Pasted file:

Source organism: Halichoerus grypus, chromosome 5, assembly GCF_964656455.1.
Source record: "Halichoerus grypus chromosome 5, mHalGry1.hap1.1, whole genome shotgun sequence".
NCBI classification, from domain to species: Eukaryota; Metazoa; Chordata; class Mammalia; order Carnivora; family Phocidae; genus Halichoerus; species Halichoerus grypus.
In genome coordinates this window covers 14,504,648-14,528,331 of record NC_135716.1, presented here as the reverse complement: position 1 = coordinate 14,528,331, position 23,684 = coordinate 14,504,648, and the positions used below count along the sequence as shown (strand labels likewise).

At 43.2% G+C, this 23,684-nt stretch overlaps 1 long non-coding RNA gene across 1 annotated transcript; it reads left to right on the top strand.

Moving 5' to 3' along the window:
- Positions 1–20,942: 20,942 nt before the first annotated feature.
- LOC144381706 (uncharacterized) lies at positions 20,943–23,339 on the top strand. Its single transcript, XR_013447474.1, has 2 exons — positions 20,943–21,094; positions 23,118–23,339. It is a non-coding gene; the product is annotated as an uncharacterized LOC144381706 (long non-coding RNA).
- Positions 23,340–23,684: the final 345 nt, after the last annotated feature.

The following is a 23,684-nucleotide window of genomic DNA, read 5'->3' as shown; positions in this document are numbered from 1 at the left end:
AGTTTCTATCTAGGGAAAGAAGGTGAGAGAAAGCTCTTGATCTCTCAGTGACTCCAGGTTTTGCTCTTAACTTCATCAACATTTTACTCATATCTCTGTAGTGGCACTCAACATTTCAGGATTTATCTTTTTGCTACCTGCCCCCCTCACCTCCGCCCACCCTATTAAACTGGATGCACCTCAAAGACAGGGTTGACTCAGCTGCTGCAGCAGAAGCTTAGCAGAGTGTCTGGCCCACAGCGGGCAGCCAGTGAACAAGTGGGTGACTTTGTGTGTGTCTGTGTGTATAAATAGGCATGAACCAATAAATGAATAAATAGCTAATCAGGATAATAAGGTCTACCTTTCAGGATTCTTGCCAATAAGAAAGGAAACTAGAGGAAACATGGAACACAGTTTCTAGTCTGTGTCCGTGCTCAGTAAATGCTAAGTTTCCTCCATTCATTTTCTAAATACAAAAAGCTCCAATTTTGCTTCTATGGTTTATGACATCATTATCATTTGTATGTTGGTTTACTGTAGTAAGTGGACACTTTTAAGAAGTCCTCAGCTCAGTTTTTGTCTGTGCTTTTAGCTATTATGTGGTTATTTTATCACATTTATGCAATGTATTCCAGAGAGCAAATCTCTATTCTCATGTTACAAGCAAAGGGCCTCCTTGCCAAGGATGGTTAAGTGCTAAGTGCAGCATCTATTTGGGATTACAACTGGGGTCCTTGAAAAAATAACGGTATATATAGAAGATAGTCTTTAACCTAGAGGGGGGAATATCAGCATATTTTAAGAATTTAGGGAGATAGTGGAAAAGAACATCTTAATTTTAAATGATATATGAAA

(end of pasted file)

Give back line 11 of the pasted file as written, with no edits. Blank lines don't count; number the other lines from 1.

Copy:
AGTTTCTATCTAGGGAAAGAAGGTGAGAGAAAGCTCTTGATCTCTCAGTGACTCCAGGTTTTGCTCTTAACTTCATCAACATTTTACTCATATCTCTGTAGTGGCACTCAACATTTCAGGATTTATCTTTTTGCTACCTGCCCCCCTCACCTCCGCCCACCCTATTAAACTGGATGCACCTCAAAGACAGGGTTGACTCAGCTGCTGCAGCAGAAGCTTAGCAGAGTGTCTGGCCCACAGCGGGCAGCCAGTGAACAAGTGGGTGACTTTGTGTGTGTCTGTGTGTATAAATAGGCATGAACCAATAAATGAATAAATAGCTAATCAGGATAATAAGGTCTACCTTTCAGGATTCTTGCCAATAAGAAAGGAAACTAGAGGAAACATGGAACACAGTTTCTAGTCTGTGTCCGTGCTCAGTAAATGCTAAGTTTCCTCCATTCATTTTCTAAATACAAAAAGCTCCAATTTTGCTTCTATGGTTTATGACATCATTATCATTTGTATGTTGGTTTACTGTAGTAAGTGGACACTTTTAAGAAGTCCTCAGCTCAGTTTTTGTCTGTGCTTTTAGCTATTATGTGGTTATTTTATCACATTTATGCAATGTATTCCAGAGAGCAAATCTCTATTCTCATGTTACAAGCAAAGGGCCTCCTTGCCAAGGATGGTTAAGTGCTAAGTGCAGCATCTATTTGGGATTACAACTGGGGTCCTTGAAAAAATAACGGTATATATAGAAGATAGTCTTTAACCTAGAGGGGGGAATATCAGCATATTTTAAGAATTTAGGGAGATAGTGGAAAAGAACATCTTAATTTTAAATGATATATGAAA